There is no doubt that the COVID-19 virus has brought with it great uncertainty for most businesses.  Not only are organisations struggling with how best to keep their employees safe at this time, the various steps that state and federal governments are now taking to slow down the spread of the virus means that many businesses will do it tough for some time to come.  For some, the unfortunate reality is that survival may depend on standing down or letting go of some employees.

For those in the not-for-profit space where funding arrangements (and the needs of their clients) require certain service delivery levels to be met, the COVID-19 situation presents an additional challenge.  (See Nicole Shenfield’s article Contracts and COVID-19: does your force majeure clause cover it? in our latest Not-for-profit bulletin for further information about such clauses in this context.)

When it comes to considering staffing levels, the first response is often to temporarily stand employees down.  However, this is not an option when the reason for the stand down is simply a downturn in business or profitability, whatever the cause.  Stand-down provisions under the Fair Work Act 2009 are generally only available where an employee cannot usefully be employed because of a stoppage of work for any cause for which the employer cannot reasonably be held responsible[1] such as a government-imposed industry shut-down.

With the current state of play, most organisations in the not-for-profit sector remain providers of services which are not affected by government-imposed industry shut-downs. Given that many not-for-profit enterprises provide what are likely to be deemed “essential services”, the stand-down provisions are not, and will not likely be, available.  If staffing reductions are required, redundancy may be an option which must inevitably be considered.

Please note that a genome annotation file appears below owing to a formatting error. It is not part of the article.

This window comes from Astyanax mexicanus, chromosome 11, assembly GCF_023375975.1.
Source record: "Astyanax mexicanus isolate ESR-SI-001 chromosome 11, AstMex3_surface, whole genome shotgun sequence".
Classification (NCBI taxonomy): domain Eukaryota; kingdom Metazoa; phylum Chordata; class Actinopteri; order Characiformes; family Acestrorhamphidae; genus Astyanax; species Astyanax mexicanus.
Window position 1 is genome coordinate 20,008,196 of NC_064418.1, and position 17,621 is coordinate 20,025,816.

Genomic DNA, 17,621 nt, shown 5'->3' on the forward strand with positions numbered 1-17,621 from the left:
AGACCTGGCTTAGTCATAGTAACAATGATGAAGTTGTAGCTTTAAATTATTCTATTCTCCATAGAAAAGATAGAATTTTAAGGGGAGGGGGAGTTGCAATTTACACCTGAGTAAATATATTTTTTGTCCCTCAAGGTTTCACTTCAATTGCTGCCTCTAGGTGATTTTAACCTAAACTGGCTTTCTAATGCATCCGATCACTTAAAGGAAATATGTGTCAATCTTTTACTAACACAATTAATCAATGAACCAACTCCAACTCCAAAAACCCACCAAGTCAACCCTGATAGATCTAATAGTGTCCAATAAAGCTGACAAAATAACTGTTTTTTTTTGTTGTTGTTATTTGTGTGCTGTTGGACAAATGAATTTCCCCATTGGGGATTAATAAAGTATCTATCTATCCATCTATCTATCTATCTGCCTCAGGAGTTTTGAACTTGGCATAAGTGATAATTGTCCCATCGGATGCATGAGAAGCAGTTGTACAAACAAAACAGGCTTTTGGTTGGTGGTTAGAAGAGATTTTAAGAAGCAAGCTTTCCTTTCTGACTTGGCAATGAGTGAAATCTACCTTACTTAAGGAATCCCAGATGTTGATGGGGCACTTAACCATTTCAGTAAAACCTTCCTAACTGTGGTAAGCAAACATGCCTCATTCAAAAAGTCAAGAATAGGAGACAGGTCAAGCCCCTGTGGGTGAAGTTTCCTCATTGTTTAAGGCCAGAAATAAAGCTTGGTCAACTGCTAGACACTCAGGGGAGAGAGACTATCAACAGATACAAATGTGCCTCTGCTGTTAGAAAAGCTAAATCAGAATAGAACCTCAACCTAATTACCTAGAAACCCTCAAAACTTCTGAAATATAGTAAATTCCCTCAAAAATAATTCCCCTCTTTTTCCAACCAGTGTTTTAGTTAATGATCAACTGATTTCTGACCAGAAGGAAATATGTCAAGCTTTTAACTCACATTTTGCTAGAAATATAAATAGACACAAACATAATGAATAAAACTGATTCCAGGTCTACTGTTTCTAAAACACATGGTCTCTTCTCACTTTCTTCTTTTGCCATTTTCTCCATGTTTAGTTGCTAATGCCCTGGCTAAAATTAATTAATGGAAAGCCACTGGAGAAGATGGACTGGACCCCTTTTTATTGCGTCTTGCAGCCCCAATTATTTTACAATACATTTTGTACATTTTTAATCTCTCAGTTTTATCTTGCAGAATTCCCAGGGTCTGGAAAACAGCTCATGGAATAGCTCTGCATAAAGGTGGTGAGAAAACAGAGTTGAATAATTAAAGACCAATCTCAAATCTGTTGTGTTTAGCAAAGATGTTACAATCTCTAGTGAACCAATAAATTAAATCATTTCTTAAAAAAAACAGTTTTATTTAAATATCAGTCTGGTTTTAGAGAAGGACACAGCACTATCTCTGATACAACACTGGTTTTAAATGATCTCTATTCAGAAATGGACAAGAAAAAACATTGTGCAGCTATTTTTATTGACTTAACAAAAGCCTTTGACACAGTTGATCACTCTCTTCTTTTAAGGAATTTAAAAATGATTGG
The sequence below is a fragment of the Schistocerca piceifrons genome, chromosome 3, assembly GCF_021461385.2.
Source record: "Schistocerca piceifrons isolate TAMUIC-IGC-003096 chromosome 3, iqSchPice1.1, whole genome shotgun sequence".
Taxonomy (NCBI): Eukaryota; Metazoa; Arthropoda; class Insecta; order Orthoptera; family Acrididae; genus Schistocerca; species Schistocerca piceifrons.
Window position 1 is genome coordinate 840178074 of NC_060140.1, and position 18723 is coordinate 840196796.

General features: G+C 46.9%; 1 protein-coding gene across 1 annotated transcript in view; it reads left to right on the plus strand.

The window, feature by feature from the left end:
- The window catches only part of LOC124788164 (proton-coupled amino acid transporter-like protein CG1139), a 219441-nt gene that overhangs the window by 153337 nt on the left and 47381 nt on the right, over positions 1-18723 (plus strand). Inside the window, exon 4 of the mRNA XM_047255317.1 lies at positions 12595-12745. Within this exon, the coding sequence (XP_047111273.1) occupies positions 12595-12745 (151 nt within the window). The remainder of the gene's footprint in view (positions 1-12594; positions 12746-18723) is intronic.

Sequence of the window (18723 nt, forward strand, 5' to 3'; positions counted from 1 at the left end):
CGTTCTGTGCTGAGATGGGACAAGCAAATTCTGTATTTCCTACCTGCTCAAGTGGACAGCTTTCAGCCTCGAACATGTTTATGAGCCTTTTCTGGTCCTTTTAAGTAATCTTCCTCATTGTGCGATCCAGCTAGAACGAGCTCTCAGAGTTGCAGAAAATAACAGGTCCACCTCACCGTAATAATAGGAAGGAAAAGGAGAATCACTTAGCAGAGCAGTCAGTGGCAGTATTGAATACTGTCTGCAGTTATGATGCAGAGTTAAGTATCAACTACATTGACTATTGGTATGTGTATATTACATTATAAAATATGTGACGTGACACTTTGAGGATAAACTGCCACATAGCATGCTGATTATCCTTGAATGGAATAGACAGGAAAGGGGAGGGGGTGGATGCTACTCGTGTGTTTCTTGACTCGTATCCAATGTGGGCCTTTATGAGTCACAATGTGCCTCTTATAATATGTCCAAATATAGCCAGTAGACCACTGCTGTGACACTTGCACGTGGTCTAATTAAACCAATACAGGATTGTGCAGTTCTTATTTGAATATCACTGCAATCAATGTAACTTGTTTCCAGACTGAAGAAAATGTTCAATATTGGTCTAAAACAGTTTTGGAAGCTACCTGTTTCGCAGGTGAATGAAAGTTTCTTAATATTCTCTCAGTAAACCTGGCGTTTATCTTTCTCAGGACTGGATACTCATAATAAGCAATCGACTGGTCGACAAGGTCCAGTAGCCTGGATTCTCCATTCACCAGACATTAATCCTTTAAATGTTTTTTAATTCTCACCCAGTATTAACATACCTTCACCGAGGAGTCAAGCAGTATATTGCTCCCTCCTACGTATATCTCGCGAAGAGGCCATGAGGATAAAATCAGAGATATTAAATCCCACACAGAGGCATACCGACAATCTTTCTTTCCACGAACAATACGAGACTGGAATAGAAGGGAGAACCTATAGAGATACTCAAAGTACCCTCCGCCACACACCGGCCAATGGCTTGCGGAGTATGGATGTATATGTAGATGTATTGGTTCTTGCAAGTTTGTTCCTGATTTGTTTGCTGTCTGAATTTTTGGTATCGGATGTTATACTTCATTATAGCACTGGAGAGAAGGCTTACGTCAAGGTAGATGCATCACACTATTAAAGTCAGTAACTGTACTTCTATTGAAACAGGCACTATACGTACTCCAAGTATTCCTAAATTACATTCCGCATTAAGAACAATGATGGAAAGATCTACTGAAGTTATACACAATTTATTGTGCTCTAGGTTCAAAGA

However, prior to considering redundancies, there are various options to which employers and employees may agree upon as an alternative to wholesale redundancies.  For example:

  1. explore and put in place working from home arrangements where possible and appropriate;
  2. employees may agree to use some or all of their accrued annual leave or long service leave, either at full or half pay (with the balance being taken as unpaid leave);
  3. employees may agree to job sharing arrangements on a temporary basis;
  4. employees may agree to take additional leave without pay; or
  5. voluntary redundancies in selected areas may be offered.

Also, employees with excessive leave accruals may be directed to take annual leave.  Whatever option is taken, it is important to consider the terms of the relevant award to ensure that doing so is permitted and that any requirements are met.

It is equally important to safeguard those employees who will remain in the workplace.  Employers should be guided by state and federal health department advices in that regard.  Lastly, employers should ensure that they communicate with all staff about potential outcomes, what’s required of them (in either working from home or the workplace) and when and how they can expect further updates from management.

[1] Including because of industrial action or a machinery or equipment breakdown for which the employer is not responsible.

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